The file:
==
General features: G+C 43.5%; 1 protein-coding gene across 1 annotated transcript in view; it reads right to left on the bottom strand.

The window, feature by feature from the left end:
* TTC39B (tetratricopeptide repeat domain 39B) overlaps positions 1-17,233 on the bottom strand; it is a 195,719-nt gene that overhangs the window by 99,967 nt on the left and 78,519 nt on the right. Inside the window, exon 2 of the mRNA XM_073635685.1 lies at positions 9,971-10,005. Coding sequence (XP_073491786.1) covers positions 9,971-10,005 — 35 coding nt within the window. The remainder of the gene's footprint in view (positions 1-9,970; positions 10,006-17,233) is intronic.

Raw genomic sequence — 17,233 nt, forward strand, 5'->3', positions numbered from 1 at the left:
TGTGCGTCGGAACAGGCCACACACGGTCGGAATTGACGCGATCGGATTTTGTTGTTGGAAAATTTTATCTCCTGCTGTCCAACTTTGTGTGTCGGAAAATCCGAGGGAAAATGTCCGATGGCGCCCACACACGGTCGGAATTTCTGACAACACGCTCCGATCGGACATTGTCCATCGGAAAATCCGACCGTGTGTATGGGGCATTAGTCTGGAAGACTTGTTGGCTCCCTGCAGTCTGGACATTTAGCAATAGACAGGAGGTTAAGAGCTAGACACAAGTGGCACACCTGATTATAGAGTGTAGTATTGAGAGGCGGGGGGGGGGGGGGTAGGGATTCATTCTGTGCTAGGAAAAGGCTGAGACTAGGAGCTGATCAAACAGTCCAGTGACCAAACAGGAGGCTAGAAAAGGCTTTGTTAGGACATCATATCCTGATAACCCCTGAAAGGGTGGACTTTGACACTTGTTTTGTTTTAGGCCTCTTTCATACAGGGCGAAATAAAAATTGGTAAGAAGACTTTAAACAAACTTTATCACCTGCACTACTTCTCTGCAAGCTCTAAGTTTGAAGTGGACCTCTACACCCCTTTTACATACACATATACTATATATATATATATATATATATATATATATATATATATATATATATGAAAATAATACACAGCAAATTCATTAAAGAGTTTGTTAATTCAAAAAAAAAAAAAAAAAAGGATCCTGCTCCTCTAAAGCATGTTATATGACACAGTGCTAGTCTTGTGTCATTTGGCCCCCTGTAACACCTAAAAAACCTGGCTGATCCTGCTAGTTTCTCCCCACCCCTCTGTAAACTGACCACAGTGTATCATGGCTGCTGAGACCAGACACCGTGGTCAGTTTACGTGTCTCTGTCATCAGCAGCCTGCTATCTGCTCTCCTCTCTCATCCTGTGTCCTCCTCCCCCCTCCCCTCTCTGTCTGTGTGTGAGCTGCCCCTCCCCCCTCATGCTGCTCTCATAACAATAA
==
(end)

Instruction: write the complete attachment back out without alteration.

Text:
General features: G+C 43.5%; 1 protein-coding gene across 1 annotated transcript in view; it reads right to left on the bottom strand.

The window, feature by feature from the left end:
* TTC39B (tetratricopeptide repeat domain 39B) overlaps positions 1-17,233 on the bottom strand; it is a 195,719-nt gene that overhangs the window by 99,967 nt on the left and 78,519 nt on the right. Inside the window, exon 2 of the mRNA XM_073635685.1 lies at positions 9,971-10,005. Coding sequence (XP_073491786.1) covers positions 9,971-10,005 — 35 coding nt within the window. The remainder of the gene's footprint in view (positions 1-9,970; positions 10,006-17,233) is intronic.

Raw genomic sequence — 17,233 nt, forward strand, 5'->3', positions numbered from 1 at the left:
TGTGCGTCGGAACAGGCCACACACGGTCGGAATTGACGCGATCGGATTTTGTTGTTGGAAAATTTTATCTCCTGCTGTCCAACTTTGTGTGTCGGAAAATCCGAGGGAAAATGTCCGATGGCGCCCACACACGGTCGGAATTTCTGACAACACGCTCCGATCGGACATTGTCCATCGGAAAATCCGACCGTGTGTATGGGGCATTAGTCTGGAAGACTTGTTGGCTCCCTGCAGTCTGGACATTTAGCAATAGACAGGAGGTTAAGAGCTAGACACAAGTGGCACACCTGATTATAGAGTGTAGTATTGAGAGGCGGGGGGGGGGGGGGTAGGGATTCATTCTGTGCTAGGAAAAGGCTGAGACTAGGAGCTGATCAAACAGTCCAGTGACCAAACAGGAGGCTAGAAAAGGCTTTGTTAGGACATCATATCCTGATAACCCCTGAAAGGGTGGACTTTGACACTTGTTTTGTTTTAGGCCTCTTTCATACAGGGCGAAATAAAAATTGGTAAGAAGACTTTAAACAAACTTTATCACCTGCACTACTTCTCTGCAAGCTCTAAGTTTGAAGTGGACCTCTACACCCCTTTTACATACACATATACTATATATATATATATATATATATATATATATATATATATATATATATGAAAATAATACACAGCAAATTCATTAAAGAGTTTGTTAATTCAAAAAAAAAAAAAAAAAAGGATCCTGCTCCTCTAAAGCATGTTATATGACACAGTGCTAGTCTTGTGTCATTTGGCCCCCTGTAACACCTAAAAAACCTGGCTGATCCTGCTAGTTTCTCCCCACCCCTCTGTAAACTGACCACAGTGTATCATGGCTGCTGAGACCAGACACCGTGGTCAGTTTACGTGTCTCTGTCATCAGCAGCCTGCTATCTGCTCTCCTCTCTCATCCTGTGTCCTCCTCCCCCCTCCCCTCTCTGTCTGTGTGTGAGCTGCCCCTCCCCCCTCATGCTGCTCTCATAACAATAA